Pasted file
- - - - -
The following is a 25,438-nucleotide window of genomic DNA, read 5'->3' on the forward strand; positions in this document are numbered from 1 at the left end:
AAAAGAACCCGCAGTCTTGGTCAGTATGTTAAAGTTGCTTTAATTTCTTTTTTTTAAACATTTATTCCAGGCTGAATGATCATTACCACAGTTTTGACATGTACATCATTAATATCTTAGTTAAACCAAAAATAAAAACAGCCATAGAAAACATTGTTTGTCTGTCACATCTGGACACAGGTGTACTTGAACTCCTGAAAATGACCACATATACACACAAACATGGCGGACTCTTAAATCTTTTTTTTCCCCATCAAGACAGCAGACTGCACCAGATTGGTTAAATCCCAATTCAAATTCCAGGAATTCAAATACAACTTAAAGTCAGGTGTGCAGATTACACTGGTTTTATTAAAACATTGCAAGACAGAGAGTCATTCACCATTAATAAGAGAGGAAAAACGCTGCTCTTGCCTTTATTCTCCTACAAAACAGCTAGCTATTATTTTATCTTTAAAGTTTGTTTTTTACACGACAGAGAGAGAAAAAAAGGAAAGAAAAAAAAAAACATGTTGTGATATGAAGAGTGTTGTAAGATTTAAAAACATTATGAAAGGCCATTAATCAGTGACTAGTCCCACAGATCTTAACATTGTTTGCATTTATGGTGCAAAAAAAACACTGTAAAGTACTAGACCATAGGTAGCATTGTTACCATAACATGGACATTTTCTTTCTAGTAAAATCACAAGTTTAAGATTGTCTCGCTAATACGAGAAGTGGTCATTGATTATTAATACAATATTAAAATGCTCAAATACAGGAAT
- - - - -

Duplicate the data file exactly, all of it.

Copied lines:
The following is a 25,438-nucleotide window of genomic DNA, read 5'->3' on the forward strand; positions in this document are numbered from 1 at the left end:
AAAAGAACCCGCAGTCTTGGTCAGTATGTTAAAGTTGCTTTAATTTCTTTTTTTTAAACATTTATTCCAGGCTGAATGATCATTACCACAGTTTTGACATGTACATCATTAATATCTTAGTTAAACCAAAAATAAAAACAGCCATAGAAAACATTGTTTGTCTGTCACATCTGGACACAGGTGTACTTGAACTCCTGAAAATGACCACATATACACACAAACATGGCGGACTCTTAAATCTTTTTTTTCCCCATCAAGACAGCAGACTGCACCAGATTGGTTAAATCCCAATTCAAATTCCAGGAATTCAAATACAACTTAAAGTCAGGTGTGCAGATTACACTGGTTTTATTAAAACATTGCAAGACAGAGAGTCATTCACCATTAATAAGAGAGGAAAAACGCTGCTCTTGCCTTTATTCTCCTACAAAACAGCTAGCTATTATTTTATCTTTAAAGTTTGTTTTTTACACGACAGAGAGAGAAAAAAAGGAAAGAAAAAAAAAAACATGTTGTGATATGAAGAGTGTTGTAAGATTTAAAAACATTATGAAAGGCCATTAATCAGTGACTAGTCCCACAGATCTTAACATTGTTTGCATTTATGGTGCAAAAAAAACACTGTAAAGTACTAGACCATAGGTAGCATTGTTACCATAACATGGACATTTTCTTTCTAGTAAAATCACAAGTTTAAGATTGTCTCGCTAATACGAGAAGTGGTCATTGATTATTAATACAATATTAAAATGCTCAAATACAGGAAT